I watched Queen Elizabeth II’s funeral with high interest, finding it a fascinating historical event, unlike anything I’ve ever seen. By all accounts, the Queen was highly engaged in all aspects of planning the elaborate events of the ten days of mourning, including requesting that two of her beloved corgis, Muick and Sandy, and her pony, Emma, be on hand to bid her a final farewell.

What about you? Your desired memorial service may not include thousands of mourners, a national holiday, and countless heads of state and royal family members in attendance. But that doesn’t mean that you shouldn’t spell out the details in terms of your memorial and the disposition of your remains.

The best way to articulate your wishes is to work with your attorney to develop Memorial Instructions as part of your estate planning. RCW 68.50.160 provides the statutory authority for this document. You can designate an agent to be in charge of your arrangements and as many alternates as you wish. You can choose whether your remains should be disposed of via burial, cremation, compost, or aquamation. And you can provide information about the type of service you would prefer, if any, including the location where the service will be held, who will speak at your service, any readings, and any other details you wish to include.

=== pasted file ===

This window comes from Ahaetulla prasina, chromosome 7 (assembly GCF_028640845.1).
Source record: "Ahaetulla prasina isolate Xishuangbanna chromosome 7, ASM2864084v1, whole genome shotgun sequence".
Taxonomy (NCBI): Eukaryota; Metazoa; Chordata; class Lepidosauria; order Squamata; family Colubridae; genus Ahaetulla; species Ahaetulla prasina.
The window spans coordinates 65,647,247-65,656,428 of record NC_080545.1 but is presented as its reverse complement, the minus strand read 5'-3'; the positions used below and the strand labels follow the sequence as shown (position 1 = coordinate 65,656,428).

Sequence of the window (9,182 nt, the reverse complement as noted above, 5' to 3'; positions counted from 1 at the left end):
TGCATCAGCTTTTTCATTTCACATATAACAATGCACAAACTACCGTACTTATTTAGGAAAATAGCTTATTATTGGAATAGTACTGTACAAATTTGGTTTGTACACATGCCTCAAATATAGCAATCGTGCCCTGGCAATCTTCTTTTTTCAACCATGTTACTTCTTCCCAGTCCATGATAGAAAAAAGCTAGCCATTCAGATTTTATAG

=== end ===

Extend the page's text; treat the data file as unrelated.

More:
By proactively making these choices, you take the burden of making this myriad of options from grieving family and friends. They will know precisely what you would have wanted because you spelled it out.  And although it may seem morbid to some, to others, the process may be both clarifying and comforting.

Although perhaps your memorial service may not be quite as extensive as Queen Elizabeth II’s, it will reflect your wishes and values. Do you need help drafting Memorial Instructions? We’d be happy to assist.

This post is for informational purposes and does not contain or convey legal advice. The information herein should not be used or relied upon in regard to any particular facts or circumstances without first consulting with an attorney.

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